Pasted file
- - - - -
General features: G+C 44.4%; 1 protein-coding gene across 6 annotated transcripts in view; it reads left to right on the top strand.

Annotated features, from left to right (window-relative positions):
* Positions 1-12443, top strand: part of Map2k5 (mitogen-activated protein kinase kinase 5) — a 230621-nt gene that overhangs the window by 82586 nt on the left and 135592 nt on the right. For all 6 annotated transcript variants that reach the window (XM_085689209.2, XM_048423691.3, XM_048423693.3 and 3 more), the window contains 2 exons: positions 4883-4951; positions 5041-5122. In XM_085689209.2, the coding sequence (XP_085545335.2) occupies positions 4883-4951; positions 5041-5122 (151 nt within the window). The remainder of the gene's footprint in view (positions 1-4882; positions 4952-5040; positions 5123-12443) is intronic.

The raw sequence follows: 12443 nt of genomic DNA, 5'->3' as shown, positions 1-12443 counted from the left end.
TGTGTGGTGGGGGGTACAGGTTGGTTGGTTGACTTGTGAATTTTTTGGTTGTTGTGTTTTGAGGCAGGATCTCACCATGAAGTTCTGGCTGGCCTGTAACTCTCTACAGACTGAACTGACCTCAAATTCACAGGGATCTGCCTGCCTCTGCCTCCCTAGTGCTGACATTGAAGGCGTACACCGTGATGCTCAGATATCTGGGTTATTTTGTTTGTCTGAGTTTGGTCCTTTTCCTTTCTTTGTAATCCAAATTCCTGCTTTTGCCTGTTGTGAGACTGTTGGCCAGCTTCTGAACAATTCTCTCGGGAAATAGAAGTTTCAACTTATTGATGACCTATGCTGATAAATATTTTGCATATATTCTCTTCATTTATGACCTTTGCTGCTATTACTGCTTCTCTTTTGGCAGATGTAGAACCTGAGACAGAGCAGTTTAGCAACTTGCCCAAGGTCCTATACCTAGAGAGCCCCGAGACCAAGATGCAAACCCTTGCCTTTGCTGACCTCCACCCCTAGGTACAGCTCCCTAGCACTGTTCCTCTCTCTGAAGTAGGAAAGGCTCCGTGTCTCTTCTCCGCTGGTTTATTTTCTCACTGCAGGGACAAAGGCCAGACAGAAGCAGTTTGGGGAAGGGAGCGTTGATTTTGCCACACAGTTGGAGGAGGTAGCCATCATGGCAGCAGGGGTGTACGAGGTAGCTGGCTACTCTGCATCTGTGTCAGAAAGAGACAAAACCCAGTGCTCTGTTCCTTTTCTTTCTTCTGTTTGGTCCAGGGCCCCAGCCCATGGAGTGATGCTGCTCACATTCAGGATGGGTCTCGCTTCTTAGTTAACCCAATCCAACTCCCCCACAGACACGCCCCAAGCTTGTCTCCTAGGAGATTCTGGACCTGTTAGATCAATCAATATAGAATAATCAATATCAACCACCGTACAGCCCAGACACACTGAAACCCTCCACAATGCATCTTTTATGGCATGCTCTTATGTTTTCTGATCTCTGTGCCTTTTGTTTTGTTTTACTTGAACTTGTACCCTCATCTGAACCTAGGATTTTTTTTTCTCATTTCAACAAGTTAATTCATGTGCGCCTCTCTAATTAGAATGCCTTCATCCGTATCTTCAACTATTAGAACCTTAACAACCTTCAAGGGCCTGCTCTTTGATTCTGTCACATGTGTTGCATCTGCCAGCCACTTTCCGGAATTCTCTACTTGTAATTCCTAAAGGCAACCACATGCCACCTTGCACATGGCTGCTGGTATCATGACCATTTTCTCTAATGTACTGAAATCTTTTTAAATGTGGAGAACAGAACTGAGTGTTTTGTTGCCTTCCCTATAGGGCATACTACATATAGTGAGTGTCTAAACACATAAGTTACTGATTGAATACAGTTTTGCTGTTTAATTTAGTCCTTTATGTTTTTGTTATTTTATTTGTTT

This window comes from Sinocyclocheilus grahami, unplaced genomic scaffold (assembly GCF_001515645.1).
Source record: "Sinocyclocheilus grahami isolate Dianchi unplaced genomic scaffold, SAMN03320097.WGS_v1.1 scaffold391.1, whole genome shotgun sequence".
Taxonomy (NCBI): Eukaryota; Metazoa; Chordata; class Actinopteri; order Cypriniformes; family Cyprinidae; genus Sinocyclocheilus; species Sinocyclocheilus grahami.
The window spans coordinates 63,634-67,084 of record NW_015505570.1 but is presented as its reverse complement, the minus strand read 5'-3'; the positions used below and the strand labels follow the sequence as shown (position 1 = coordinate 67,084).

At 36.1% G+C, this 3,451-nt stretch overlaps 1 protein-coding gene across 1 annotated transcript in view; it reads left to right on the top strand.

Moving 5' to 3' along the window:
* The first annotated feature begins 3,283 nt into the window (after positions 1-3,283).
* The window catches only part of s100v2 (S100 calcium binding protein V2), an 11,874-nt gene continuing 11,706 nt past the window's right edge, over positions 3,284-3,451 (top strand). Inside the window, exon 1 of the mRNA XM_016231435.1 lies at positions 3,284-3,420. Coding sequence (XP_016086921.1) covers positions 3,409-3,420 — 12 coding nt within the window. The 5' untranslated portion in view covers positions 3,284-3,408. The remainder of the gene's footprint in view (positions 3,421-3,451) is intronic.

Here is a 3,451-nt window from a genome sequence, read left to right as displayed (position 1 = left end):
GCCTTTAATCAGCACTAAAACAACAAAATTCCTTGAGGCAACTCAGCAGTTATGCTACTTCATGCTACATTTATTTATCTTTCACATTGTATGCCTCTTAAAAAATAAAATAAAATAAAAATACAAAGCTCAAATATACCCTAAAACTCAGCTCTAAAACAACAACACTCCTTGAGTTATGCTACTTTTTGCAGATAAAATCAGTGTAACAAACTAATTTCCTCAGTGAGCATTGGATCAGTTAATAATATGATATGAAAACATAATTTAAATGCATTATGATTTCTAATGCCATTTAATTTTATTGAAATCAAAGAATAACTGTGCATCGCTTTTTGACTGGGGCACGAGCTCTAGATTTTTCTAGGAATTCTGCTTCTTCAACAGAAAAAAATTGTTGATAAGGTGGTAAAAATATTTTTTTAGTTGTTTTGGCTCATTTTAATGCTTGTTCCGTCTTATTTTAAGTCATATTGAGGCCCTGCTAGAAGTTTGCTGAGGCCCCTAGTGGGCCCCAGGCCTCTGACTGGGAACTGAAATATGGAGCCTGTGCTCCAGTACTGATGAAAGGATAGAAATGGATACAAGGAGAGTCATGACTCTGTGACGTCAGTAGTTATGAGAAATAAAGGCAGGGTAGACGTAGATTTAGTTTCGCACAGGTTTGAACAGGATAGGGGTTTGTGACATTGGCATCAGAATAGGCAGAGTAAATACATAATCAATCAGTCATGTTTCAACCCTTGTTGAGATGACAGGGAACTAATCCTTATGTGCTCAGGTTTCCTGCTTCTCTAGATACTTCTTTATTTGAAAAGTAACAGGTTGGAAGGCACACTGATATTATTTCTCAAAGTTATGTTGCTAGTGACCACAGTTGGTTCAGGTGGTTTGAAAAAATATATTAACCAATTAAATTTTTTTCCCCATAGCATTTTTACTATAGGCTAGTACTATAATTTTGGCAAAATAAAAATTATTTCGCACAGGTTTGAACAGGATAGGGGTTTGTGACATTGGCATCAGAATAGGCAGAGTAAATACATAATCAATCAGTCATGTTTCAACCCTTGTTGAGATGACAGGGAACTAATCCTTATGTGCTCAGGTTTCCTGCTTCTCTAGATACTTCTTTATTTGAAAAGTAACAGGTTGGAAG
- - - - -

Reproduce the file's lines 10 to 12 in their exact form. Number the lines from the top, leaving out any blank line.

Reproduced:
At 36.1% G+C, this 3,451-nt stretch overlaps 1 protein-coding gene across 1 annotated transcript in view; it reads left to right on the top strand.

Moving 5' to 3' along the window:
* The first annotated feature begins 3,283 nt into the window (after positions 1-3,283).